As one last comment about the tourney, please read this link for some comments from, the one sports site on the web that I read every day. Warning -- it isn't for those who can't appreciate irony -- sarcasm's cousin with a liberal arts degree.

Since the tourney is over, I doubt if I'll post any more about sports until the fall, when football season starts. That is, if I post about sports at all in the future. I have my misgivings about spectator sports. I plan to post something about them later.

Tuesday, April 6, 2010

I Remember

As I was going through some old notebooks, I came across this writing exercise that I did in May 1995. It was based on the book I Remember, a memoir by the artist Joe Brainard about his youth in Tulsa, Oklahoma, and young adulthood in New York City.

Brainard wrote down the words I remember, then followed them with the first thing that came into his mind.

Many writing instructors use the exercise as a prompt to get their students to write something.

Here are my writings, with some additions to clarify them. Most of the incidents happened when I was in grade school.
I remember pissing in a Coca-Cola bottle or can while my family was on a long trip or vacation, and my older brother opening the back door of my family's car to pour it out.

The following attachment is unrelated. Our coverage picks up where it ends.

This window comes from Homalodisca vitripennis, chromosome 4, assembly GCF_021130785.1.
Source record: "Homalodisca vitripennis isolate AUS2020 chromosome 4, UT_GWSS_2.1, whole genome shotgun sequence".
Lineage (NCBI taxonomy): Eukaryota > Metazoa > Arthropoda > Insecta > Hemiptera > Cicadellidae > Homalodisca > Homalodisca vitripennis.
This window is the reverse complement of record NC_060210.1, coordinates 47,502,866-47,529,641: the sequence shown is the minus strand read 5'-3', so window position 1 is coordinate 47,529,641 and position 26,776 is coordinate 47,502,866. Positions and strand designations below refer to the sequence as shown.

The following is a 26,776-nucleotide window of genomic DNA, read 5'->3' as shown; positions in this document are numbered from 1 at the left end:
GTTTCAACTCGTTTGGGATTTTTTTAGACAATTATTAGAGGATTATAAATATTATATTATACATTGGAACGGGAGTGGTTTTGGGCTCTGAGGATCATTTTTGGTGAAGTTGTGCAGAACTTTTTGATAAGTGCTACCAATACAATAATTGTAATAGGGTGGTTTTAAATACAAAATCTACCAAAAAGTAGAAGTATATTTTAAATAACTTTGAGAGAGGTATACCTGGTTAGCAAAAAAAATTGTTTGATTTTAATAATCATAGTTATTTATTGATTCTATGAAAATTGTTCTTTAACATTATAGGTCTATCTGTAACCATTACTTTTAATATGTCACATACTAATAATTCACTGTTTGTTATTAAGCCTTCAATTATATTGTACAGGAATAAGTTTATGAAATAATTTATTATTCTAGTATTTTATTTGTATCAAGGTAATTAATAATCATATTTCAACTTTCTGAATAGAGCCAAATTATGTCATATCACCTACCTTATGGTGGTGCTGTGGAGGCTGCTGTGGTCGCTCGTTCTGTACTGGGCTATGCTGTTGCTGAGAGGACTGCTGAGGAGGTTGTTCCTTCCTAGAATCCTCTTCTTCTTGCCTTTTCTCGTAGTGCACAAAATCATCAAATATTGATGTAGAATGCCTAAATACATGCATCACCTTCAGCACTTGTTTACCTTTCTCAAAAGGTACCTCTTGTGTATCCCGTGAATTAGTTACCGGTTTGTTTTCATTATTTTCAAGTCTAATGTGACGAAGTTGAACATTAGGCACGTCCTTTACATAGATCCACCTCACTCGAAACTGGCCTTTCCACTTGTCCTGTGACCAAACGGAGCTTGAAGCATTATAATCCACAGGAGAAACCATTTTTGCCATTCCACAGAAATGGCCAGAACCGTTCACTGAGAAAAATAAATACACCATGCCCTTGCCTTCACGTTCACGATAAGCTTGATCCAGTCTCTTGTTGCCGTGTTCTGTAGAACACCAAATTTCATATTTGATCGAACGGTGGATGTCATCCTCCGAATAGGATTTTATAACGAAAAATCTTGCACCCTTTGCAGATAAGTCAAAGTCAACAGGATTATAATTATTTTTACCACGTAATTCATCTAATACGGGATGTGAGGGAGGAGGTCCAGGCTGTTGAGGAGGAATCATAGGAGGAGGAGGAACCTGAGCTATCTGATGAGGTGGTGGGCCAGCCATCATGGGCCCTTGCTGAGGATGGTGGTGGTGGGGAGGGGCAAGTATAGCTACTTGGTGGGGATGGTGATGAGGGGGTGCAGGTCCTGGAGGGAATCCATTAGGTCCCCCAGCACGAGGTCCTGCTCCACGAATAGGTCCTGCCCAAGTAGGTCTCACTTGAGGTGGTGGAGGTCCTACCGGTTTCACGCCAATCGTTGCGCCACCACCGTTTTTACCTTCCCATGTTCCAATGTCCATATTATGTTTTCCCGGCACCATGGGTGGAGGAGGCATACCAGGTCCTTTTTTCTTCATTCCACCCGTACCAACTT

I remember the Burma Shave sings on the side of the road west of my home town. We drove past them as we went to my matern' al grandparents house. They were on the north side of U.S. 40 between our county roads numbered 200 West and 300 West. They stayed up there until 1966 or 1967.
I remember the cool feeling on the back of my head after my mother gave me a haircut in our back yard during the summer. Back then, I had a burr or lived in Buzz City.
I remember Fred C., a classmate of mine in second grade, telling me about life in the Soviet Union, and how the teachers told the schoolchildren to pray to God for ice cream, and how the schoolchildren didn't get any ice cream, and then the schoolchildren were told to pray to Krushchev for ice cream, and that it was carried into the classroom -- probably by KGB agents, though Fred didn't say if they were that -- I doubt he knew about the KGB back then. He's now a retired cop.
I remember Scholastic Magazine, every week, showing a map of the Communist dominated countries in red. (This was in 1961-62, when I was in second grade.)